Lessons from Recording the Latest Release

It took longer than expected, but I just released the first track from my new electro-pop project.  
 
Here are some things I learned… or re-learned:

 

Getting to the final mix always takes longer than you think.
And this wasn’t even a “final” mix… this was just a pretty darn good basement production.  When I recorded in a studio for my last CD with STAR, the mixing took a lot longer, for several reasons.  For one, because we were pressing CDs and when you are going to press CDs, there’s no redoing the mix once it’s sent off to production. It’s figuratively set in stone.  Also, because in STAR we didn’t always get together as a band to review the mix – we listened individually and emailed notes back and forth, having to negotiate decisions in writing.  
 
In this case, although neither of the above were true, it still takes time to step away from the mix, let your ears refresh for a couple of days, and then come back to it.  Repeat for every time you make a change, even a 1dB change in a level of a track or an EQ band, and you can see how it takes a while.

 

Sometimes the fastest, least careful vocal take is the best. Or at least works just fine.

We decided between one mix and the next that we would modulate up a whole step near the end.  That meant I needed to re-record the vocals at the end of the track.  I forgot to do it until a half hour before I had to leave for the meeting in which we were going to mix in these new vocals.  So I banged out three vocal tracks (lead and two harmonies) in 30 minutes and that was that.  No warmup, only one or two takes per track, done.  The vocals aren’t perfect, but perfection shouldn’t usually be what you’re after anyway.  Emotion should.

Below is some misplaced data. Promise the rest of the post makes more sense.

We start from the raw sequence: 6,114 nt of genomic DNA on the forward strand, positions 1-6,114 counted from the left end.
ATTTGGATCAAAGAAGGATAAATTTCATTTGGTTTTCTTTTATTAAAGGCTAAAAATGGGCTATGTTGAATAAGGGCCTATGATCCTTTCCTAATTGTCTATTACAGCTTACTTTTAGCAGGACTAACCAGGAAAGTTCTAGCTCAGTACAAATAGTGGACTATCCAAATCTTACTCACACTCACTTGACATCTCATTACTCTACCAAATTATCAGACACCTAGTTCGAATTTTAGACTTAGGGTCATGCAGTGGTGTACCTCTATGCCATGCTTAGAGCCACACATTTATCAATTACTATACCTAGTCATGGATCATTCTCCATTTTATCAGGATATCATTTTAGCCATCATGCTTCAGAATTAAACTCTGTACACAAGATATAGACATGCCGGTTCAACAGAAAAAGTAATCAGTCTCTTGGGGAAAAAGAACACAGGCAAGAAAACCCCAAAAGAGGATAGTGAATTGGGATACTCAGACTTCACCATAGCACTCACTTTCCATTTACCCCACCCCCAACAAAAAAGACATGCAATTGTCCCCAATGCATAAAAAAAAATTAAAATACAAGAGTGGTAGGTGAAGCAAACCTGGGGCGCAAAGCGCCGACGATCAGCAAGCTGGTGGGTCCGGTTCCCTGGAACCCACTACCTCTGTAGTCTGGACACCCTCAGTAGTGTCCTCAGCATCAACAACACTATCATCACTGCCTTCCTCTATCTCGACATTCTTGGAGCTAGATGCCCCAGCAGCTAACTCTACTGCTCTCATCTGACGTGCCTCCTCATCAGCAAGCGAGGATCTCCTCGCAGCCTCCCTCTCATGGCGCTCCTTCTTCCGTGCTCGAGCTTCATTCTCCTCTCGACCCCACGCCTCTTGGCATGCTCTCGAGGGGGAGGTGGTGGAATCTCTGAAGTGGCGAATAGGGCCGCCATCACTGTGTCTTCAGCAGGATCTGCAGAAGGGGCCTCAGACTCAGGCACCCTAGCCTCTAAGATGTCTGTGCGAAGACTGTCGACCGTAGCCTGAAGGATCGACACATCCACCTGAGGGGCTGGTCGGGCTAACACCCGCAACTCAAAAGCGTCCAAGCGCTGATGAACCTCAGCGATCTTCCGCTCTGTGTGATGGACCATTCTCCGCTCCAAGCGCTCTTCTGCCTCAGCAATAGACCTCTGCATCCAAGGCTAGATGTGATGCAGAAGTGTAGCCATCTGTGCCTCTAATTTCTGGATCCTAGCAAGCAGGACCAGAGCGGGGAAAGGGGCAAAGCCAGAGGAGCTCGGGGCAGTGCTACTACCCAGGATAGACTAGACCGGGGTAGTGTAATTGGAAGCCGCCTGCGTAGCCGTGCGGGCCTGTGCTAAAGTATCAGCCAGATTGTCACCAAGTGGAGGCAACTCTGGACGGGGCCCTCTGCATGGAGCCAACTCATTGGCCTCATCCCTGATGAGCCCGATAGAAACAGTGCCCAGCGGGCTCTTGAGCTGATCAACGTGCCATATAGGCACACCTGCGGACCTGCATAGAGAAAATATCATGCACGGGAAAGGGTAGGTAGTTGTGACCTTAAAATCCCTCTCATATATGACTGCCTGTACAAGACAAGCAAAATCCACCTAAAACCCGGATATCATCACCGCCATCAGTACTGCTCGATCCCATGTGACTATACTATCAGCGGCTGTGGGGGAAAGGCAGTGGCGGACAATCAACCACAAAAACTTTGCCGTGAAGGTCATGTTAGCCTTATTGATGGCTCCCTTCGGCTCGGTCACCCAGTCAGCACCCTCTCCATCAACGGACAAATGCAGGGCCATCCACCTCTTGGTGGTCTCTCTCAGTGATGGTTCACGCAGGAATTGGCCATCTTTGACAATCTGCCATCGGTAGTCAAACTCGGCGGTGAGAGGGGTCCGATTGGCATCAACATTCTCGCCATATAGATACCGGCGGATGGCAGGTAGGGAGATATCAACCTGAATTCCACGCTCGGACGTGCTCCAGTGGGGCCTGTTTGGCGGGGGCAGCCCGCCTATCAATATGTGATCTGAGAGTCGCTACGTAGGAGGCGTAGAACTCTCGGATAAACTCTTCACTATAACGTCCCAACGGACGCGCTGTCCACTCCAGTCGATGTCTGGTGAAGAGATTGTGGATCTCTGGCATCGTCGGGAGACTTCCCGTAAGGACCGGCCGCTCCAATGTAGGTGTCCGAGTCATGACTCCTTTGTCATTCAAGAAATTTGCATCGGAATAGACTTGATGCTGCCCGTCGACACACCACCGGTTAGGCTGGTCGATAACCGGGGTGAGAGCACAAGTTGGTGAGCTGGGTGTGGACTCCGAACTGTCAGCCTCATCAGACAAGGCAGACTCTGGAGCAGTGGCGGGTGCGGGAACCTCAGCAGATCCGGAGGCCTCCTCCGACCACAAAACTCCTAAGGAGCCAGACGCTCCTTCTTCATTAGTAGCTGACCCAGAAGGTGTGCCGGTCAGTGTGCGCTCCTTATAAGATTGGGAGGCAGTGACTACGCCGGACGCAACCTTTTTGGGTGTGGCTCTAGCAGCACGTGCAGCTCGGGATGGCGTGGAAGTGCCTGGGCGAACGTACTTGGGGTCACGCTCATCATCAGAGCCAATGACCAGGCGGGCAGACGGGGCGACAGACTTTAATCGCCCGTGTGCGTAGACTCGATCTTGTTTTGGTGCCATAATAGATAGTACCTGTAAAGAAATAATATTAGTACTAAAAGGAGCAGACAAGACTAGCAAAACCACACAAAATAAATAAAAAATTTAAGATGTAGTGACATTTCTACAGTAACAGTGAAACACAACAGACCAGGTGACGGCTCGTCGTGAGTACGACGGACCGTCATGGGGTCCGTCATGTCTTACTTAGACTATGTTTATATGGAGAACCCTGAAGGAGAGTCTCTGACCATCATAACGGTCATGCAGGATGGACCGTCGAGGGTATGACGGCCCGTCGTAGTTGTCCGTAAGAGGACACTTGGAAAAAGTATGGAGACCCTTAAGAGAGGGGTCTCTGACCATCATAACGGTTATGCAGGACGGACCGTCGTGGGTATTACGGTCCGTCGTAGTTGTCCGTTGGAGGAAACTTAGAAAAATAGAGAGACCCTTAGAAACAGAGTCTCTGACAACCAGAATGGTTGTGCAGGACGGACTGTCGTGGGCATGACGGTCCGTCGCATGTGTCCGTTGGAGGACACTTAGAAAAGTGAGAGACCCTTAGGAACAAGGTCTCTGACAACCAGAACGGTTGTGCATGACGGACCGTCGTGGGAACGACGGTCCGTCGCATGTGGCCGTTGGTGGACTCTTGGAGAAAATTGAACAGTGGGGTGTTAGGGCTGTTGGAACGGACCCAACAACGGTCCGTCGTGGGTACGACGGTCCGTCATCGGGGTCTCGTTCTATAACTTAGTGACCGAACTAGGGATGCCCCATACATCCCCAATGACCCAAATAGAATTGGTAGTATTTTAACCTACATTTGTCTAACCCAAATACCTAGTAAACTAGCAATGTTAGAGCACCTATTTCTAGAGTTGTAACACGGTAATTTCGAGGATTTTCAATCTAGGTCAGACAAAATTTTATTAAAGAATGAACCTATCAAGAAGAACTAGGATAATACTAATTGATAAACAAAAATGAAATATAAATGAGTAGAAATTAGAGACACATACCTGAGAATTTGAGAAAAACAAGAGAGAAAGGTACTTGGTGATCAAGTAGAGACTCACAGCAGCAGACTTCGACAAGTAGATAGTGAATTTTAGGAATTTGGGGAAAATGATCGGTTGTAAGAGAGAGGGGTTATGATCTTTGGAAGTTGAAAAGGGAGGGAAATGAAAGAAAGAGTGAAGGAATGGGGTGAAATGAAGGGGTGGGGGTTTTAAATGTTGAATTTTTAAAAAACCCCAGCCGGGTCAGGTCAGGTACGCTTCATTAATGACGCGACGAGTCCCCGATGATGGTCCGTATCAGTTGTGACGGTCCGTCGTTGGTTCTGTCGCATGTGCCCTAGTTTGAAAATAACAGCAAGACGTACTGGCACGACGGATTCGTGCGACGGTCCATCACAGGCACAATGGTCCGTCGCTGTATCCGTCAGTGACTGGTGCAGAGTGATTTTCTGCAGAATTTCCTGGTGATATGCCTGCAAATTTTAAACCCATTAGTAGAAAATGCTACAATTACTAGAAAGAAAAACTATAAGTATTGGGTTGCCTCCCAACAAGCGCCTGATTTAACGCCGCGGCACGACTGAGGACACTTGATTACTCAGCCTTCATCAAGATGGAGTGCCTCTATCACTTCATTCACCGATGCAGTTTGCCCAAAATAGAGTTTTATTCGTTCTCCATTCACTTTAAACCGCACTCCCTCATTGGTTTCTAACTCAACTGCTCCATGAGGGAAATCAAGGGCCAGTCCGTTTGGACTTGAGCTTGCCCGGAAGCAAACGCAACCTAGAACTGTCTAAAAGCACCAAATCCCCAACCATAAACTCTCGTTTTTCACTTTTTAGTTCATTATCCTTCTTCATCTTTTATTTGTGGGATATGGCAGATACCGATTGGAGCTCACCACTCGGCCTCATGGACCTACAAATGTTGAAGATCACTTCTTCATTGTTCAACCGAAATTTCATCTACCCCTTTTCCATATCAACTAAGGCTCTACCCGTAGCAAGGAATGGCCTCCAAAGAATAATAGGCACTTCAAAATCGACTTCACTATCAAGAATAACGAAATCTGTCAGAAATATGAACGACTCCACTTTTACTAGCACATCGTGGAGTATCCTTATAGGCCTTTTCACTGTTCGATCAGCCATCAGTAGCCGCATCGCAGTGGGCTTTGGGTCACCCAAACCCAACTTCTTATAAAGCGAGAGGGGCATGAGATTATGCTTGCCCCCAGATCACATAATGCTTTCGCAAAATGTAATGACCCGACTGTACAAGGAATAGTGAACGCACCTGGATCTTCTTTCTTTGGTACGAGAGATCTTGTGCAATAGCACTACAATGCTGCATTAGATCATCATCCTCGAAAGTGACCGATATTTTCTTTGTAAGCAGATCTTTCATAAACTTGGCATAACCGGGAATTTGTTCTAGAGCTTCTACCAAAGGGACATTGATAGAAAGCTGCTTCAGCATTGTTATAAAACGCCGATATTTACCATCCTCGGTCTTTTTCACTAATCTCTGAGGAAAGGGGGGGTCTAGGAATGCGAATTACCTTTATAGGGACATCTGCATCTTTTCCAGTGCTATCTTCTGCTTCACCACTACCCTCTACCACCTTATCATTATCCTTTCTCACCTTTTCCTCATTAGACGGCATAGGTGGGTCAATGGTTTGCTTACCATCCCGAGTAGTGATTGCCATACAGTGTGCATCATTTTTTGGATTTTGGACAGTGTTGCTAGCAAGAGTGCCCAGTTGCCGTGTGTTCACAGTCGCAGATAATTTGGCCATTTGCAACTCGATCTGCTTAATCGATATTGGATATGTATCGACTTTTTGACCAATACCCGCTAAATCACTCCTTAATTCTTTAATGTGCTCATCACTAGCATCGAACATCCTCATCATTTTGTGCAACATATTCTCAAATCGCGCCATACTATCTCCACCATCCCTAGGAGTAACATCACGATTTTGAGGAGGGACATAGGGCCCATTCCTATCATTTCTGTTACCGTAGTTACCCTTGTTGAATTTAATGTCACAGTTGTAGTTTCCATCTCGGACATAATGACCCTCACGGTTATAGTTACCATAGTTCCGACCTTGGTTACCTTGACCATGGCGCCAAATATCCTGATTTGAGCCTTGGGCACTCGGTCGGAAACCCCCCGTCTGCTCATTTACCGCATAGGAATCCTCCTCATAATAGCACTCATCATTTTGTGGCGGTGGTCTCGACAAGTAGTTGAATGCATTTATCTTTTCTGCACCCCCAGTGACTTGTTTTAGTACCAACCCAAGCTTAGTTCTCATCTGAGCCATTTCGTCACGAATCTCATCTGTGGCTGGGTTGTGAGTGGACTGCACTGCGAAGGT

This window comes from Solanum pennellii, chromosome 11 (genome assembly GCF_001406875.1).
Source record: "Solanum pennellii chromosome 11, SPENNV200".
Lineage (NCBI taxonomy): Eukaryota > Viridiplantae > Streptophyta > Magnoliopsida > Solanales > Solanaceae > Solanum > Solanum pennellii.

When you get to the point you can stop trying to sound any particular way and just sing, that’s when your voice finally comes out.
I spent the last few recording all kinds of stuff from jazz to ska (that didn’t work) to pop to funk to rock to I can’t even remember what else.  That was good practice for finding the range and ability of my voice, but now that I’m doing my own project, I’m not trying to meet any particular expectation, I’m just singing.  And the comments I’m getting right and left are that I’ve finally found my voice.  About time.

 

You may never think your own voice is anything spectacular, but that doesn’t mean other people won’t like it.
I think my voice sounds prettier, deeper, nicer, and just overall better in many other recordings I’ve done, but the consistent comments I’m getting from this recording is that people like it, and like it more than most everything else I’ve done.  And they like it not only because it’s my voice, but – so they say – because the voice sounds great.  So be it.  I’m glad to hear it.

 

Pitchiness can be OK sometimes.  To a degree.  In some genres.
There is a sharp note or two and definitely a few flats in this song, but in my opinion they actually contribute to the emotion.  This is a big song with a lot of emotion, so I think the lack of pitch perfection is fine.  Some may disagree.  But for the record there is not a single bit of auto-tuning in this song.

 

Vocal comping by someone else – someone experienced and with a good ear – is the way to go.
I first comped together my own vocals, but then my bandmate started from scratch and re-comped everything.  In some cases we picked the same takes, but in many cases he picked takes that seemed less “good” to my ears.   It’s hard for most vocalists to select the most emotional take rather than the most perfect take.  You probably need someone else’s ears to do that for you.
And now for the shameless plug, in case you’re curious…